The Pazzi Conspiracy

On this day in 1478, Pazzi conspirators attacked Florentine ruler Lorenzo de’Medici and killed his brother, Giuliano, during High Mass at the Duomo of Florence. The bloody Pazzi Conspiracy is among the boldest in Florentine history.

Rivals of the Medici, the ancient noble Tuscan family known as the Pazzi conspired to replace the Medici as rulers of Florence. Along with the Salviati, papal bankers in Florence, the Pazzi put together a plan to assassinate Lorenzo, ruler of Florence and his brother Giuliano. The plan was so widely known that Pope Sixtus IV himself was reported to have said, “I support it–as long as no one is killed.”

On Easter Sunday, 26 April 1478, during a special holiday High Mass at the splendidly decorated Duomo, a crowd of some 10,000 worshippers gathered to celebrate the traditional High Mass marking the resurrection of Jesus. Amid the thousands crowding the pews were the young Medici brothers, Lorenzo and Giuliano. Also in assembly was Francesco de’Pazzi, leader of the conspiracy. As the cardinal raised the Sacred Host high, bells rang, and the congregation bowed their heads, Francesco leapt forward, drew a dagger from his priestly garb and thrust it into the body of the unsuspecting Giuliano. Then, in front of a crowd of 10,000 worshippers, he stabbed Giuliano de’Medici 19 more times before Giuliano bled to death on the marble cathedral floor. His brother Lorenzo escaped with serious wounds and survived.

An attempt to capture the Gonfaloniere of Justice and Signoria of Florence was thwarted when the head of the Salviati clan was trapped in a room. With the conspiracy exposed and the coup failed, the Pazzi conspirators were left vulnerable to the enraged masses. Although Lorenzo appealed to the angry crowd not to exact summary justice, the enraged Florentines pursued the conspirators to death, exacting retribution on the entire Pazzi clan. They tossed Jacobo de’Pazzi, head of the house of Pazzi, from a window. From there, an angry mob mutilated him and dragged him naked through the streets, then threw him into the Arno River. Salviati was hanged on the walls of the Palazzo Vecchio. The main conspirators were hunted down in a bloodbath that saw more than 200 members of the Pazzi family and its papal allies killed. Others were beheaded. The Pazzi family was stripped of their possessions in Florence and their name erased from the city. The fortunes of Pazzi companies across Europe were ruined and the Pazzi crest was banned.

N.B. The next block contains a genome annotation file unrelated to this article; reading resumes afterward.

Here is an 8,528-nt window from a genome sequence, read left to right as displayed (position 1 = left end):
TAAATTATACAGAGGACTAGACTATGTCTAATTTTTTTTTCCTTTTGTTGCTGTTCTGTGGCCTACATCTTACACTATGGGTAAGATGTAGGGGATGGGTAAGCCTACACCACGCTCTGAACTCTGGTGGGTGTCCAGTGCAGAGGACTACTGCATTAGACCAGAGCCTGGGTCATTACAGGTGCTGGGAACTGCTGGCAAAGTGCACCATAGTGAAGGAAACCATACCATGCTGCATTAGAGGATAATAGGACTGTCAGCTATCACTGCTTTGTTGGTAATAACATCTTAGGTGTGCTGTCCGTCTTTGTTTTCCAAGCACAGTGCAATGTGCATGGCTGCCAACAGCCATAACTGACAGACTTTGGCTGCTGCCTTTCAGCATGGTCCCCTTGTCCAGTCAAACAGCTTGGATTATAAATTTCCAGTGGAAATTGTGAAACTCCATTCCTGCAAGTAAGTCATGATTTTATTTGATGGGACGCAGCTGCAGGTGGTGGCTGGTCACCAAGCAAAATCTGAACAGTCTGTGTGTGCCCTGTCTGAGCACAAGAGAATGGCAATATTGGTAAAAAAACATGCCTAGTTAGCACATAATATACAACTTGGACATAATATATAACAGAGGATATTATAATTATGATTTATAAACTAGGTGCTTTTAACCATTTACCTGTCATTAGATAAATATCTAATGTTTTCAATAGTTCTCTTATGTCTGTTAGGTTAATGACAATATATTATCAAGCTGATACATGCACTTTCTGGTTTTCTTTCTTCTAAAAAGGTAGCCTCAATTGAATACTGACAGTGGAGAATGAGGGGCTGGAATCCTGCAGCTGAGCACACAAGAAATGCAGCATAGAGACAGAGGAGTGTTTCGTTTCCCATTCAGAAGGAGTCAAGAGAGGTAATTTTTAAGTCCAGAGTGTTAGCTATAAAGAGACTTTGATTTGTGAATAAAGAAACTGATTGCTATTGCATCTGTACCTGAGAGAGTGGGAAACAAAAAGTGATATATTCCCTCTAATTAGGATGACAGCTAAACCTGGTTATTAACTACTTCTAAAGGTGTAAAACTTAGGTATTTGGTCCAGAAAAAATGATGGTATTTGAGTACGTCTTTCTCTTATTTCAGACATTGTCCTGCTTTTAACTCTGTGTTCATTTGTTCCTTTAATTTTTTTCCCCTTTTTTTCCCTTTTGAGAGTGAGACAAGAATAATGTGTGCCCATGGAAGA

As a result of the bloodbath, the Pope Sixtus IV—a rival to the Medici—forbade Mass to be held in Florence and enlisted the King of Naples to attack the city. Before he could do so, however, Lorenzo traveled to Naples to surrender and dissuade the king from attacking. Ultimately, the Pazzi conspiracy resulted in the exact opposite of what it had intended: it weakened the Pazzi family and destroyed their chances of assuming leadership of Florence, while making the Medici stronger than ever.